The purpose of this paper is to identify the risks faced by users of online social networking services (SNSs) in the UK and to develop a typology of risk that can be used to assess regulatory effectiveness.
An initial investigation of the literature revealed no detailed taxonomies of risk in this area. Existing taxonomies were reviewed and merged with categories identified in a pilot survey and expanded in purposive sample survey directed at the library and information services (LIS) community in the UK.
Analysis of the relationships between different risk categories yielded a grouping of risks by their consequences. This aligns with one of the objectives of regulation, which is to mitigate risks.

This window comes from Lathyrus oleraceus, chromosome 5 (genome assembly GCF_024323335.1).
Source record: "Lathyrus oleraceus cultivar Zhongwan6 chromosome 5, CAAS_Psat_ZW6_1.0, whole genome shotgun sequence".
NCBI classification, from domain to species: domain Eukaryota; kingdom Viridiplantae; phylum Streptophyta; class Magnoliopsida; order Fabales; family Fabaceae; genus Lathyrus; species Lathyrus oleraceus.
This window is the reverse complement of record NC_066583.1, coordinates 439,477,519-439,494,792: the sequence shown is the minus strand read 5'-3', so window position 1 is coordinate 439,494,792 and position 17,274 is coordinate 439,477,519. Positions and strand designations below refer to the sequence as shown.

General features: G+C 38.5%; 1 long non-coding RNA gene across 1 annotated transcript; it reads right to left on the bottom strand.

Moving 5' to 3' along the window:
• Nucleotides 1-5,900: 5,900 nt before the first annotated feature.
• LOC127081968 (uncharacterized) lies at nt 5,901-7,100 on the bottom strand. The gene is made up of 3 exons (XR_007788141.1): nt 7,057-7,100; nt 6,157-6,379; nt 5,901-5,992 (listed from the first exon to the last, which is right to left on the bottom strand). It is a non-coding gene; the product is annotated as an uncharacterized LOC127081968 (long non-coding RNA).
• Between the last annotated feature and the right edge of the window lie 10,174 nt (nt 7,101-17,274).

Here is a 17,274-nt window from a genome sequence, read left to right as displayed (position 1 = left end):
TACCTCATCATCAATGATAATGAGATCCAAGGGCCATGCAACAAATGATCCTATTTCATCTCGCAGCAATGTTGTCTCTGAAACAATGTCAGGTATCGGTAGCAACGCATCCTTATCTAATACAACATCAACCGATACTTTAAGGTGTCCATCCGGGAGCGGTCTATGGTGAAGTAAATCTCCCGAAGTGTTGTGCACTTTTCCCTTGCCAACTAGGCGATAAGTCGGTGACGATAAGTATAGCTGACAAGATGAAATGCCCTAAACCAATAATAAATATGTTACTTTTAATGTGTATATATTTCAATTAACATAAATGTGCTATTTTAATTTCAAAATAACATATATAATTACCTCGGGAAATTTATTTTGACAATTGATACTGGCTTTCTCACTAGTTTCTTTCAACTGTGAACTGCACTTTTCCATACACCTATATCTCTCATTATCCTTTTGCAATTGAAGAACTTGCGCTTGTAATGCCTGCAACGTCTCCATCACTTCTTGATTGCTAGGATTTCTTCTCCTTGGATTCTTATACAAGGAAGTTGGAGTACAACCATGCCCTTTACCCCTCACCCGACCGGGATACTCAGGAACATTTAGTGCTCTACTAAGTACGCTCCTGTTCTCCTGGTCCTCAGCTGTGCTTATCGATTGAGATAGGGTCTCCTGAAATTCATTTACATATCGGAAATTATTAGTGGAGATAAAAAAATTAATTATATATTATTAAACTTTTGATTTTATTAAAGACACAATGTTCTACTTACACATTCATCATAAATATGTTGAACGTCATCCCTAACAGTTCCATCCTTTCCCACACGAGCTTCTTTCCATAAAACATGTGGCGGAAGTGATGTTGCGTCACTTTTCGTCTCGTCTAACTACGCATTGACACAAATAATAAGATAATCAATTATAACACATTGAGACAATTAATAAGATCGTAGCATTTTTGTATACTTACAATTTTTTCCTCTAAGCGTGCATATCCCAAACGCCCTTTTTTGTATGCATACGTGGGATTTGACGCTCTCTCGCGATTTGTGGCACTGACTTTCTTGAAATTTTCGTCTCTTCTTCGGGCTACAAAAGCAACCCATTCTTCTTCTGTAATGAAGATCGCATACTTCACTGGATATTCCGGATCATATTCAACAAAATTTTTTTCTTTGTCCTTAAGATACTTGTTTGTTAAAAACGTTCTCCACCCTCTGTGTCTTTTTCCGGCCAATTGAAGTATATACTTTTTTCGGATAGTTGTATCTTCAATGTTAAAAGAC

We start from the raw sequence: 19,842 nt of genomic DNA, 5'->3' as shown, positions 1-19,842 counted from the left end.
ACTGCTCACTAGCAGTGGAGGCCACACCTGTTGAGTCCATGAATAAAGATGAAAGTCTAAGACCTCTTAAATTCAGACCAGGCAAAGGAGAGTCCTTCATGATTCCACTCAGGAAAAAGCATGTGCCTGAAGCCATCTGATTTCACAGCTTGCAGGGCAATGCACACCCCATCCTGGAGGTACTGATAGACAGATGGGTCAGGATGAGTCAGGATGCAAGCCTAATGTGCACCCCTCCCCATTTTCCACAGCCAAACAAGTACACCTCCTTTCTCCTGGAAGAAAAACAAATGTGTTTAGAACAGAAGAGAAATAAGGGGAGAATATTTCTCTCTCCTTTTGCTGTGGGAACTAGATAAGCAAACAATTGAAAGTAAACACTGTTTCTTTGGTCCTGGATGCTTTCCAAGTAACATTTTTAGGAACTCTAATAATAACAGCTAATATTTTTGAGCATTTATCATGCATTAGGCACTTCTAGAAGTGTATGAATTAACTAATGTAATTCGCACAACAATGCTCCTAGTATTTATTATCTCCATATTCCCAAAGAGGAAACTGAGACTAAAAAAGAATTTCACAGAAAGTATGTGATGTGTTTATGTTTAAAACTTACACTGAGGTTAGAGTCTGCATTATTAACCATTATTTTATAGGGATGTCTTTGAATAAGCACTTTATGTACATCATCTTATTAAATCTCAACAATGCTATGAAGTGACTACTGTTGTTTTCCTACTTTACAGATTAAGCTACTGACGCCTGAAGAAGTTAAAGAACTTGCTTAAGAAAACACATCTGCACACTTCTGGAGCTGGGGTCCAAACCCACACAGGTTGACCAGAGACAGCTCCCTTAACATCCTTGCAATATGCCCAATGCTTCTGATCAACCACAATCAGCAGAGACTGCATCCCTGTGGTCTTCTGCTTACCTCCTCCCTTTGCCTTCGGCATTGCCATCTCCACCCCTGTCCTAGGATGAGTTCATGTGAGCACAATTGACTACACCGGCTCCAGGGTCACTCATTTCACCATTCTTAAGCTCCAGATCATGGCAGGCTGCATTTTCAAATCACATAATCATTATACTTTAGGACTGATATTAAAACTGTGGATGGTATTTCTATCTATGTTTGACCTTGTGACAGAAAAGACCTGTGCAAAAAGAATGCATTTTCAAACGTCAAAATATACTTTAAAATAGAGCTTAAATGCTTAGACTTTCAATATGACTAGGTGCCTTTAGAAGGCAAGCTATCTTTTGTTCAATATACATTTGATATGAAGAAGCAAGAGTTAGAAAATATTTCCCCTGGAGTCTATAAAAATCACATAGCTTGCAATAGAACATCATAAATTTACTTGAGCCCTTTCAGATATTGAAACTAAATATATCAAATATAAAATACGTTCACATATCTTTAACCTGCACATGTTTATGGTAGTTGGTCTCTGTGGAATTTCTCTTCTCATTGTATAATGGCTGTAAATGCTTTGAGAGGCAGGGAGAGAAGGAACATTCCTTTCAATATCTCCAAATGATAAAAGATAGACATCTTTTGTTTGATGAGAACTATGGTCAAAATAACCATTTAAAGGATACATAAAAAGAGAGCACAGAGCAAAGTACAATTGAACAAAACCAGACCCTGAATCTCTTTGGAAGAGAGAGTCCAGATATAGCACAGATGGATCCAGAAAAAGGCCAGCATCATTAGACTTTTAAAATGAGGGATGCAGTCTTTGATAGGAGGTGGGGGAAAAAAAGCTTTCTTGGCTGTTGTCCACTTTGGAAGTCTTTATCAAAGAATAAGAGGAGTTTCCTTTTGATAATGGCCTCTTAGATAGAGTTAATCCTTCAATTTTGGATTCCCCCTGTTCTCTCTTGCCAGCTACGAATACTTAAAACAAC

This research offers a tool for evaluation of different modes of regulation of social media.
Awareness of the risks associated with use of online SNSs and wider social media contributes to the work of LIS professionals in their roles as: educators; intermediaries; and users of social media. An understanding of risk also informs the work of policy makers and legislators responsible for regulating access to personal data.
A risk-based view of regulation of personal data on social media has not been attempted in such a comprehensive way before.
The authors acknowledge with thanks the contribution of survey participants and interview respondents who give their time generously. They also acknowledge the comments and feedback provided by colleagues at City University London and by members of the wider research community.
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